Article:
The Ravenous Brain: How the New Science of Consciousness Explains Our Insatiable Search for Meaning

By Daniel Bor | Go to book overview

2
A Brief History of the Brain:
Evolution and the Science of Thought

THE FIRST LESSON IN NATURE IS FAILURE

Soon after I started my PhD at Cambridge’s Medical Research Council (MRC) Cognition and Brain Sciences Unit in 1998, the director of the department, William Marslen-Wilson, came into my office. A tall man with dark, slightly graying hair and a kindly face, he chatted amiably with me for a few minutes, welcoming me to the department, which I was touched by— aside from the fact that he kept calling me various wrong names (he turns name confusion into an art form). Then, as he turned to go, he paused at the door and, with a whimsical smile, said, “Remember, David, the first lesson in science is failure.” I took little notice of this rather mysterious piece of advice until I carried out my first ill-fated experiment, when, sure enough, my first lesson in science was failure.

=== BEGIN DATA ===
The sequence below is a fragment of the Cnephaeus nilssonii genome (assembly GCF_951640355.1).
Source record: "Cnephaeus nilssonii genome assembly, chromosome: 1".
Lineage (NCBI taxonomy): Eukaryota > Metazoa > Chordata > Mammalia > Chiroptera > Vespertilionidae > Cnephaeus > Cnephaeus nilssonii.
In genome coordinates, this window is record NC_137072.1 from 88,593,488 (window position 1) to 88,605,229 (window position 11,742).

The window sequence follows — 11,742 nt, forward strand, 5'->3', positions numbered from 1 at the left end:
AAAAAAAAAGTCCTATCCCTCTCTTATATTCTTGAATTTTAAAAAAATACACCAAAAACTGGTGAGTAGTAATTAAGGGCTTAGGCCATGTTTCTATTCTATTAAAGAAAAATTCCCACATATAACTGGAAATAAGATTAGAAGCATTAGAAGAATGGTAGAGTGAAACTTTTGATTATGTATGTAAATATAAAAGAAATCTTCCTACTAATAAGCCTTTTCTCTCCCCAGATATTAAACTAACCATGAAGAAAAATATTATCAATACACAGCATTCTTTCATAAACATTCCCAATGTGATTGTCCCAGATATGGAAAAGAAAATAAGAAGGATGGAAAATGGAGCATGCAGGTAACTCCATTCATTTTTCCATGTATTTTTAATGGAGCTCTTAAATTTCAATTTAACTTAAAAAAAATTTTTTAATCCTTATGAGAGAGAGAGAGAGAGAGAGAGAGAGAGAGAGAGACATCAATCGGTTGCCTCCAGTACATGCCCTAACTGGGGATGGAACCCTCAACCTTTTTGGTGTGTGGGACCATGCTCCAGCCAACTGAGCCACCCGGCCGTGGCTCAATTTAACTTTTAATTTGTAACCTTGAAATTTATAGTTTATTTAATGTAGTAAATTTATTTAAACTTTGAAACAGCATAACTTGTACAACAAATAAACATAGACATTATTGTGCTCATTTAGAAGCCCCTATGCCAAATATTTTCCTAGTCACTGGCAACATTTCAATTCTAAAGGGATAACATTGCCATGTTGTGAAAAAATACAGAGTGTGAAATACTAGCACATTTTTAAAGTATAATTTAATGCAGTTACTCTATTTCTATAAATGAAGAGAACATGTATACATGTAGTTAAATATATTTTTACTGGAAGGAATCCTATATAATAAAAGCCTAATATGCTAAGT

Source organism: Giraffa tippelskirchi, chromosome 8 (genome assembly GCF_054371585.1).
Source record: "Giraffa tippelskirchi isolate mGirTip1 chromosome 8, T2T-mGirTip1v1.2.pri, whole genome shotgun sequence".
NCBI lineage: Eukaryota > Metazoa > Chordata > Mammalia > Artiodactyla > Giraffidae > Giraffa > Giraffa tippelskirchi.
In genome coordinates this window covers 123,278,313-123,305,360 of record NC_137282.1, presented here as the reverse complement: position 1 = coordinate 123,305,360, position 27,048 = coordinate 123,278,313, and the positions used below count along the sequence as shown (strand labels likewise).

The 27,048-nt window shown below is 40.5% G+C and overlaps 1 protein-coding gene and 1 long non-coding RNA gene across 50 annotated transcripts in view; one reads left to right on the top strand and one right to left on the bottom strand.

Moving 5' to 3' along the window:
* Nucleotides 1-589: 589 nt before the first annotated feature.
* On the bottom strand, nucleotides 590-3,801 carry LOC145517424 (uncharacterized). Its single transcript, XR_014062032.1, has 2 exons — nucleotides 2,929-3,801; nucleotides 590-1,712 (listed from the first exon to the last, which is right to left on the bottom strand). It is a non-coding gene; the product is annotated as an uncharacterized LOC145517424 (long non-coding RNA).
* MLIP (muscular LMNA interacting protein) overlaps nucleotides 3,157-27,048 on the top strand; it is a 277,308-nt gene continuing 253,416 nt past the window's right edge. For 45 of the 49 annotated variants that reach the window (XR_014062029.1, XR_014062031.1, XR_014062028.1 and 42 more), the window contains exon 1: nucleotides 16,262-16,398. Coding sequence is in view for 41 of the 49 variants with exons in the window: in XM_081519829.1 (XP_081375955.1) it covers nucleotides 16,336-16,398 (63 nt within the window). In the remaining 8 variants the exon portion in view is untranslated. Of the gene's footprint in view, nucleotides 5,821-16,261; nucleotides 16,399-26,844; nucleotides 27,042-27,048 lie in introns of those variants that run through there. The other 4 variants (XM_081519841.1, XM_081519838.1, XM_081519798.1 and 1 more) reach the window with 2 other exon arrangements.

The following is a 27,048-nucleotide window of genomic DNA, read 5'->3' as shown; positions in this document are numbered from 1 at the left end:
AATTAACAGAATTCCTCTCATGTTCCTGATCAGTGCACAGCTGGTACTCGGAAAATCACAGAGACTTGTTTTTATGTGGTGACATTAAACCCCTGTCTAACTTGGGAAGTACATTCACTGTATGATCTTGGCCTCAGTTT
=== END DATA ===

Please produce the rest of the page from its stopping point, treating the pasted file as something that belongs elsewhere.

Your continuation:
Failures are an inevitable part of the process of doing science. As scientists, we are professionally trying to track the truth. We need to explore many different options in a creative, directed way in order to inch closer to what’s really occurring in nature. Quite a few of those ideas have to be wrong, particularly if you take the scientific community as a whole, with its millions of competing scientists, many with differing views.

Consider, for instance, that for much of scientific history, it was believed that the universe was bathed in an amorphous substance known as the ether. Even by the end of the nineteenth century there was near universal acceptance

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